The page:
A Gustatory Repellent for Protection of Agricultural Land from Wild Boar Damage: An Investigation on Effectiveness

  •  Adrian Schlageter    
  •  Daniel Haag-Wackernagel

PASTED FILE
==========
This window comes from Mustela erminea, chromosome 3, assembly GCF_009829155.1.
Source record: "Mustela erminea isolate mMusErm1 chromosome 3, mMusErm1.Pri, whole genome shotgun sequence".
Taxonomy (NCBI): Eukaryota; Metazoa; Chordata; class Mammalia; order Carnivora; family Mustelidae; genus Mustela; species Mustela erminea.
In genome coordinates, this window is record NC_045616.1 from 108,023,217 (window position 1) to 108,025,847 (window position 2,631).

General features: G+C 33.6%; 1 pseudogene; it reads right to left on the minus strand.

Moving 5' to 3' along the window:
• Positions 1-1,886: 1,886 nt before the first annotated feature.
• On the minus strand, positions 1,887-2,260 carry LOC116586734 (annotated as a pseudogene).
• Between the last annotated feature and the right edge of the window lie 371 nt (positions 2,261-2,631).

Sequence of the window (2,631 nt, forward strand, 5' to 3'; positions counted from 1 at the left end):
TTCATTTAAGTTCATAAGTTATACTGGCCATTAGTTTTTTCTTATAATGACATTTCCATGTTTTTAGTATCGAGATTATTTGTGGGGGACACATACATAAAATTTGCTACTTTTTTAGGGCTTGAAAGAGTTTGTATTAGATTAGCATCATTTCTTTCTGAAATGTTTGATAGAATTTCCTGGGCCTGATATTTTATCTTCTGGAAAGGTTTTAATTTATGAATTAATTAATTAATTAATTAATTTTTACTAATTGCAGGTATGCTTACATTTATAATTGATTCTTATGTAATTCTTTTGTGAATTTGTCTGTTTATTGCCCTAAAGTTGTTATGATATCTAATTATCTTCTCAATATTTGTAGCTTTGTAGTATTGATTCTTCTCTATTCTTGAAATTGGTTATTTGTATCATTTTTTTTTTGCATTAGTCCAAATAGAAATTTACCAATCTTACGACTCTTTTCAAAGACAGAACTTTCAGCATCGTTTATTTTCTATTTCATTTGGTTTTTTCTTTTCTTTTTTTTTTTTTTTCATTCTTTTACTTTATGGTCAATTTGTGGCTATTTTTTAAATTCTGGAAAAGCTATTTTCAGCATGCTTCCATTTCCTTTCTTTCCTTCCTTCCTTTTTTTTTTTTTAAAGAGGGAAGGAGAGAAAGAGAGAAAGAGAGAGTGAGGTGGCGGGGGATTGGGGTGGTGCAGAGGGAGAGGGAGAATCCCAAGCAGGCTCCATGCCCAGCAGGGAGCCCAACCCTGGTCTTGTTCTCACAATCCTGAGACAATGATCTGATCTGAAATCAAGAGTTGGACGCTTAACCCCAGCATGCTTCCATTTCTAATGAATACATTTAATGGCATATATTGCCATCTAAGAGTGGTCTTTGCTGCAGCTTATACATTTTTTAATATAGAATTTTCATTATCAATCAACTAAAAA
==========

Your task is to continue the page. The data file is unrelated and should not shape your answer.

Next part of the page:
Following the spread and increase of wild boar populations in Europe during the last decades, conflicts with humans have intensified also in Switzerland. Damage to crops and grassland augmented considerably and became unacceptable. Farmers and authorities are highly interested in efficient alternatives to the installation of costly and time consuming electric fences for crop protection. In the present study we investigated the effectiveness of a gustative repellent in field experiments with free-ranging wild boars in clover sowings, meadows, and wheat fields. Although we observed a slight trend towards a damage reduction, the results show, that the repellent was not able to prevent damage at a significant level. We further could not detect any area avoidance by the wild boars as a response to the repellent. On the basis of our findings we conclude that gustative repellents relying on learned avoidance as a consequence of negative experience are not a promising means for protection of crops and grassland from wild boar damage. We further discuss the effects of different agricultural crops and the anthropogenic influence on the frequency of damage.

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